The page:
10 mins read

Review by Matt S. 

Following on from Voez, and later Deemo, we finally have Cytus on our Nintendo Switches, and therefore all three rhythm game franchises from Taiwanese developer, Rayark. This is a supremely talented team of rhythm game developers, and with over 200 songs on Cytus Alpha, they have produced a lengthy, extended, tour de force of some of the best rhythm game action you’ll ever see.

As with the best rhythm games, Cytus Alpha is deceptively simple to play. A single horizontal bar moves up and down the screen, like a metronome in time with the music. You need to tap circles on the screen in time with the bar passing through them. The more accurate you are at that, the better the eventual score. The challenge is, firstly, in staying in proper time when the screen is filled with icons and you’re frantically tapping away… and then doing so with such precision that you get a “perfect” score for that track.

It’s not easy. No good rhythm game is easy, because a good rhythm game should emulate the experience of playing music, and getting good at playing music takes practice. Cytus offers a very abstract vision of the motion of playing a musical instrument, where Deemo was a far more literal emulation of the experience of playing the piano, but the delightful thing about Cytus is that, as you get comfortable with the way your hands move across the screen, it really does provide the same physicality and feeling as moving fingers across a real instrument so, abstract or not, it encapsulates the experience perfectly.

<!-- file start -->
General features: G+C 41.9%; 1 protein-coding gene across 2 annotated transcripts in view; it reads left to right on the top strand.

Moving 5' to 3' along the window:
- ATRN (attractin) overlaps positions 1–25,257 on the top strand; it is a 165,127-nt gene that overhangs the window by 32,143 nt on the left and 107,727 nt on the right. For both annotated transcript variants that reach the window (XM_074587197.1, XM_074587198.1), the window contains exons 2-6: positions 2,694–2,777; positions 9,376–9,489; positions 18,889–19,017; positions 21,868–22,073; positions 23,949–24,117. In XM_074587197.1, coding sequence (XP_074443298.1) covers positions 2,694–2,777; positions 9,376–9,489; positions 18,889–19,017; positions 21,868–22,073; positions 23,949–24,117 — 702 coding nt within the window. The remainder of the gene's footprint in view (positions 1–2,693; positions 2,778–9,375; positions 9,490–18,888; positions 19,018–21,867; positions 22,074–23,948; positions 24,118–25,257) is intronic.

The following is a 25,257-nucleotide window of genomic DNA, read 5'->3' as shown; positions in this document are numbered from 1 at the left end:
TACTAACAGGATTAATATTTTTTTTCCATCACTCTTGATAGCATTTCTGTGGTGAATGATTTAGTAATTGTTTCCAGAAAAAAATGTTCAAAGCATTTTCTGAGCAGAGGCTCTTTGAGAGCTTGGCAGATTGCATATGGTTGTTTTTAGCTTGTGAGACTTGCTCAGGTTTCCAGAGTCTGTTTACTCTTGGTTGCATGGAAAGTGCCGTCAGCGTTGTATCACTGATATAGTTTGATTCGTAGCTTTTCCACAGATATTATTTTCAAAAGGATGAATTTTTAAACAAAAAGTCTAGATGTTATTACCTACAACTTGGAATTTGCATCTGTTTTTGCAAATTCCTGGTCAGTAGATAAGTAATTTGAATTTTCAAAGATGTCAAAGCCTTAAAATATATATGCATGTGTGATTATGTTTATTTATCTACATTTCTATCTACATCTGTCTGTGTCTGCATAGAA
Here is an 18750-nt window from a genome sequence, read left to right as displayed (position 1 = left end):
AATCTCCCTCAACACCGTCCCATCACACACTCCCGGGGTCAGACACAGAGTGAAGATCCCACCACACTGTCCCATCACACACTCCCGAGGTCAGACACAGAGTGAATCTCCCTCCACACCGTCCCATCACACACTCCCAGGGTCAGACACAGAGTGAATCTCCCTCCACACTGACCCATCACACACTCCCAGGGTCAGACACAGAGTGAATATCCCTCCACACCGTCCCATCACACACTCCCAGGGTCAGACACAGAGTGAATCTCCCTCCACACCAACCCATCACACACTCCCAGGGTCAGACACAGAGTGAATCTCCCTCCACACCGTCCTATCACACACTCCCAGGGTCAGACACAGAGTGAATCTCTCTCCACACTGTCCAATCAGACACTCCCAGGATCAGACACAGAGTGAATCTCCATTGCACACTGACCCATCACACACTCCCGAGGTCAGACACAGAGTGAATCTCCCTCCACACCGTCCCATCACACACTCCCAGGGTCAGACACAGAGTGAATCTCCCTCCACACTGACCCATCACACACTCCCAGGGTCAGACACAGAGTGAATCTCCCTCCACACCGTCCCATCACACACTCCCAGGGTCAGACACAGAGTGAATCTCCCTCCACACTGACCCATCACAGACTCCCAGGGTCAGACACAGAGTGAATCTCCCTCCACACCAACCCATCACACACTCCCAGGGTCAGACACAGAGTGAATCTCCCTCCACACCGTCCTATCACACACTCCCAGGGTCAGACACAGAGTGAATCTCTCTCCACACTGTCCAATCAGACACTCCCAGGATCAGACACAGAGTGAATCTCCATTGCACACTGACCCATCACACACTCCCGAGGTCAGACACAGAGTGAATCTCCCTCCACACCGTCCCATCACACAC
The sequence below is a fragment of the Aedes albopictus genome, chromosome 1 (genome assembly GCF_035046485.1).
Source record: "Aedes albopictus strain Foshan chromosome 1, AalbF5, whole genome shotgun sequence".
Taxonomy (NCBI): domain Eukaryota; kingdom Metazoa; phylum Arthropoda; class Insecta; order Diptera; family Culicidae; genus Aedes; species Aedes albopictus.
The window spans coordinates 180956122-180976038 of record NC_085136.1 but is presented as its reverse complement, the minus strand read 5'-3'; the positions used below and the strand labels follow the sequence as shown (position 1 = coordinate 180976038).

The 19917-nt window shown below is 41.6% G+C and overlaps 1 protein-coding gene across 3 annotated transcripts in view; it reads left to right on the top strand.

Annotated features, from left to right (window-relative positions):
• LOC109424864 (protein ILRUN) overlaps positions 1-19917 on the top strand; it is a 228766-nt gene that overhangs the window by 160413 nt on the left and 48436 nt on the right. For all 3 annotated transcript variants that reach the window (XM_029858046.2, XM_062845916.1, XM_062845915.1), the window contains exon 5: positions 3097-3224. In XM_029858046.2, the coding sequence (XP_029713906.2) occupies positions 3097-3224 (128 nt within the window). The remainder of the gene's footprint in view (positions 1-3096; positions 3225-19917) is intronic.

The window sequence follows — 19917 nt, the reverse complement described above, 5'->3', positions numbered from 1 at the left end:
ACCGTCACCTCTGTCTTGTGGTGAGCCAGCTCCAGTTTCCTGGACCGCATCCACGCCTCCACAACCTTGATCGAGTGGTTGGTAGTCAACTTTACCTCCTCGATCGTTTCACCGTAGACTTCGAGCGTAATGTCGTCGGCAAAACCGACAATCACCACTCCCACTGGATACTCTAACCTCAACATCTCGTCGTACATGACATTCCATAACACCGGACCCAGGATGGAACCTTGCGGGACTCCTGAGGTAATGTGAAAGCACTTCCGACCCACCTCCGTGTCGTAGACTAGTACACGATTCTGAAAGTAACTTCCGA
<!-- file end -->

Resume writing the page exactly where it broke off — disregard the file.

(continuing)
There are, of course, difficulty settings and ratings for each track. Hunting out the difficulty “1” and “2” rated tracks are the perfect way to ease yourself into the game if you’re inexperienced at rhythm games, because other than the briefest of tutorials, Cytus Alpha isn’t interested in helping you get into the game. It won’t take long to master those, though. By the time you’re up to difficulty “5” and “6” you’ll need to be comfortable with the basic idea of musical rhythm, and then the upper echelons are for people who have spent a lot of time playing Cytus Alpha and/or rhythm games. Each track has a maximum score, for a completely perfect run, and once you’ve got that, there’s no reason to replay the track, unless you just love the music that much. Thankfully, with over 200 songs, Cytus also lasts longer than most other rhythm games. Its structure means that it doesn’t offer the effectively endless challenge of a Hatsune Miku or DJ Max, but you’re not going to get bored of it in a hurry.

Each of Rayark’s rhythm games have a different focus insofar as the music goes. Deemo was rooted in piano play, with every track implementing the piano as the hero instrument that you are in control of. Voez was more tuned towards popular music. Both games had exceptions to the rule, but were solid on their overall theme. Cytus is no different, and with Cytus, you’re looking at pulsating, hardcore electronic music. The kind of music that buzzes with verve and becomes quite hypnotic when you’re also watching the steady movement of a horizontal line up and down. This isn’t usually my kind of music, but the theme suits the gameplay perfectly, and the hypnotic nature of it meant that I frequently lost time as I played. Tracks couldn’t be more than two minutes in length at a time… so how did afternoon shift to evening without me even noticing?